LOST IN TUSCANY

 Lost in the beauty of the Tuscan countryside - with rolling hills, old stone houses, and cypress trees.
 

BEING LOST


For a whole year, I lost myself.

Leaving the familiarity of home, to live overseas, was like stepping off the edge of my world into a vast, dark chasm, and telling myself it would all work-out in the end. There was no grounding underfoot, none of the usual stability; instead it was a stumble-off-the-path-of-my-own-life and fend-for-myself series of moments. 

I was lost, and yet, I found so much more of myself out there. Those parts of me that were waiting in the wilderness, to merge again with the whole, and show me who I could be. Who I am.

Sometimes I was so lost that I could distinguish where my self began and ended. Sitting on the parquet floor in a hotel room in Limoges, I tried to find some string that tied my own self to something, anything at all. Like Peter Pan, asking Wendy to sew his shadow back onto his feet. Being completely and utterly untied was one of the most difficult and weirdest feelings I have ever experienced. It was a hollow feeling, one that seemed to shrink me to some small point, stripping me back to almost nothing, as there was no reference to go from - nobody to see me or know me. Just a tiny being in a room with unlimited horizons. 


THE SCIENCE OF BEING LOST

In neurological studies, a person's inability to way-find is referred to as topographical disorientation, indicating that the feeling of being lost is mainly a spatial issue. Some researchers talk of an internal sense of direction, which can become a little muddled when one is spun around a few times, eyes closed, like a child at a piñata party. And yet, there is much more to the feeling of being lost than simple spatial disorientation, as many historians would point out. Take, for example, the exploration of America - a country 'discovered' many times over. Various intrepid explorers have made their way through these once unfamiliar lands, without ever losing themselves the way many people might dangerously lose themselves in a national park nowadays.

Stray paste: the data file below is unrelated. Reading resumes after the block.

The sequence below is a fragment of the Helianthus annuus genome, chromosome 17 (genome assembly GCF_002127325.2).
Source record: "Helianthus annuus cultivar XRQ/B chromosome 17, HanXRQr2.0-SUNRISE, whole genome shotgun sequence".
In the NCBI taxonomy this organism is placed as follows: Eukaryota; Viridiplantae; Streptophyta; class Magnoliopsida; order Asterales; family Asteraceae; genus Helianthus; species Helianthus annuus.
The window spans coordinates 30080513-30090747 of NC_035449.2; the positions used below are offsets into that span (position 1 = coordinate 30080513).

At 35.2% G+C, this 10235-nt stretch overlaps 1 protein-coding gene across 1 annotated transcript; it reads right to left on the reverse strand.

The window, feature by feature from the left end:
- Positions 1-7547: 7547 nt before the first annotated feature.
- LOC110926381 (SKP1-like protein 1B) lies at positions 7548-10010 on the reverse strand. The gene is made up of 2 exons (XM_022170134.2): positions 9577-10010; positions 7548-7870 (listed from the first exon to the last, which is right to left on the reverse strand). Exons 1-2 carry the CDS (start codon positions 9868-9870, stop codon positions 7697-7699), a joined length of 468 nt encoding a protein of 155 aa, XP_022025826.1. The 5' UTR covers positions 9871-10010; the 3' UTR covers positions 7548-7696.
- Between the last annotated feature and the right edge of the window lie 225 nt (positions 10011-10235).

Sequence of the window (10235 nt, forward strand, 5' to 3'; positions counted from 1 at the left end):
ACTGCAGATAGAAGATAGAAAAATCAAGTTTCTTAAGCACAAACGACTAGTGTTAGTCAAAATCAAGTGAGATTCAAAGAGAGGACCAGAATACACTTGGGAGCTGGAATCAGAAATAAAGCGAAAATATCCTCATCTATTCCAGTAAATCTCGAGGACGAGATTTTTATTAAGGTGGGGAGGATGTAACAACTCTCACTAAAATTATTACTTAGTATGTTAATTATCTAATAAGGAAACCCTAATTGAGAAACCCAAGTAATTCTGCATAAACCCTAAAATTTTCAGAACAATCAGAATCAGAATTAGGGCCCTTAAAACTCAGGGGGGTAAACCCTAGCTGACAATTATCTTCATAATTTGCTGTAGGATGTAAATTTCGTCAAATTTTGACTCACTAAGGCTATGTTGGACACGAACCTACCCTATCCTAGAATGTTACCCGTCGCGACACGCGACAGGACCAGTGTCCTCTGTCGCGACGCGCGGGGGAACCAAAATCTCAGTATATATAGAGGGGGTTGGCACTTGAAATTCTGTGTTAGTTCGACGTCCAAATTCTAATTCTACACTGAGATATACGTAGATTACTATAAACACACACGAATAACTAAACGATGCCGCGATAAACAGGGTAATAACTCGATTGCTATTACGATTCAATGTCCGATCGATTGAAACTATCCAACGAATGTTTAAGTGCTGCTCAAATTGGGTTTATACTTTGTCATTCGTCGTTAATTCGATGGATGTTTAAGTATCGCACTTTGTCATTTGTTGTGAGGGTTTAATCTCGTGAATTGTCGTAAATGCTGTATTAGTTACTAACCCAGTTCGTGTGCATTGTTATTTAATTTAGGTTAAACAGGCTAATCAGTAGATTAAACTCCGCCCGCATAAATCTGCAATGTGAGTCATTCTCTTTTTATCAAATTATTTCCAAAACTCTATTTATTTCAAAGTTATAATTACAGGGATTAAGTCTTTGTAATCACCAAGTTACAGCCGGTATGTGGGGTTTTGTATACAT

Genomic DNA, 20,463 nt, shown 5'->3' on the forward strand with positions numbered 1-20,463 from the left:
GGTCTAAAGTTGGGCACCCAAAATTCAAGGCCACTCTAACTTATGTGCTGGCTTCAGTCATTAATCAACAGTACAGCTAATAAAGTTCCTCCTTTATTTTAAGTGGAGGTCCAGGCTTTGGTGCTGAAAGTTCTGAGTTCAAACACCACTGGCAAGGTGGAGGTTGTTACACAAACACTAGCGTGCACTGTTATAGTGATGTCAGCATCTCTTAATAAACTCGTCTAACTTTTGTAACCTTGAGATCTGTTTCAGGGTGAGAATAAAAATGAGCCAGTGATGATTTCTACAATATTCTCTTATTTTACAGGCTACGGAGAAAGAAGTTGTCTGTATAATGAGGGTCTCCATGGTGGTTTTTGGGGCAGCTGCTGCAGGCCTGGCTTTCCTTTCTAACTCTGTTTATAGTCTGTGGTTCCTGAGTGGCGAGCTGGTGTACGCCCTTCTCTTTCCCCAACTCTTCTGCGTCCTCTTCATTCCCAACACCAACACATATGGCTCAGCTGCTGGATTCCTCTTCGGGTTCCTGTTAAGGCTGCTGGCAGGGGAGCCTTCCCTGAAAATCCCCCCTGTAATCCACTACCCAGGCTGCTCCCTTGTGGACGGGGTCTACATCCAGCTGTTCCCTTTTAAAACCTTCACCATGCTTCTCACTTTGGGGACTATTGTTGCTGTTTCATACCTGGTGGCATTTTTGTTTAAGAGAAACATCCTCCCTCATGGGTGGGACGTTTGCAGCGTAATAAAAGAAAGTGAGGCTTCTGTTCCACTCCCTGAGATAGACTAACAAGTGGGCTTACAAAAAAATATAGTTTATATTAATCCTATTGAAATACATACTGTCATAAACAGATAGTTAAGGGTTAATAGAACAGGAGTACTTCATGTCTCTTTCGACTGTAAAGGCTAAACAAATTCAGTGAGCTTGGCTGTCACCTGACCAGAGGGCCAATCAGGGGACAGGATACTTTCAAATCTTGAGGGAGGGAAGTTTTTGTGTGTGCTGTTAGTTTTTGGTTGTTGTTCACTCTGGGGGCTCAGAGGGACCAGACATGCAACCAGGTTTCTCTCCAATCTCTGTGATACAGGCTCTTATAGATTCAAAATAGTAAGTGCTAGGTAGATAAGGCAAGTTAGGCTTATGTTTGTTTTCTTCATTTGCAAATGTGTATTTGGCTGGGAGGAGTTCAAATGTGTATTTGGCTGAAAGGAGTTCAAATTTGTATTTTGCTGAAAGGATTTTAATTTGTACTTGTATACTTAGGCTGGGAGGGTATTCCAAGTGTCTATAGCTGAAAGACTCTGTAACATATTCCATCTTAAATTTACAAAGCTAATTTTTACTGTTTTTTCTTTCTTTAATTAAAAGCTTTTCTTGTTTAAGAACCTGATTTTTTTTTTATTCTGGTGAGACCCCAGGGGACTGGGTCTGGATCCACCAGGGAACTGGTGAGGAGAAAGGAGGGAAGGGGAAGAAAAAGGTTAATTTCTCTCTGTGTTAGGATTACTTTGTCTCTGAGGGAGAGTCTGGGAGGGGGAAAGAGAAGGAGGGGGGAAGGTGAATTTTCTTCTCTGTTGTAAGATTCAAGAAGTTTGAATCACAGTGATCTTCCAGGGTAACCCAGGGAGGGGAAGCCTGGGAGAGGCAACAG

I was never lost in the woods once in my whole life, though once I was confused for three days.
— DANIEL BOONE - WOODSMAN 1734

Historian Aaron Sachs believes that these explorers found their way by 'reading' the landscape using various navigation tools as well as their intuition. Similarly, the native Wintu population of central California have a system of reading the landscape that is engendered in their language. The Wintu do not refer to a 'right' or 'left' arm or leg, instead they use the cardinal directions to centre themselves in space - 'west arm,' 'north leg.' In this way, their self is not divorced from the surrounding landscape, but is instead found within it. A self not separated from sky nor mountains...

THE ART OF BEING LOST

To lose oneself implies not just a misunderstanding of space, but also a loss of the 'self' - the identity we hold onto so tightly. In some ways, the two are inextricably linked, as an unfamiliar place forces a person to surrender to the moment - to cut all ties from the familiar, and reorientate their being to the present situation: to simply accept the unknown. It is this loss of self, this extension of our own boundaries into that unknown that pushes us. And thus arises the plethora of quotes about travel inducing a new perspective in people's lives.  

Many artists and novelists have pointed out that, by becoming lost, one may find a fuller version of oneself. In fact, the theme of the life-changing journey is one that has been touched on for millennia. Think: Homer's Odyssey.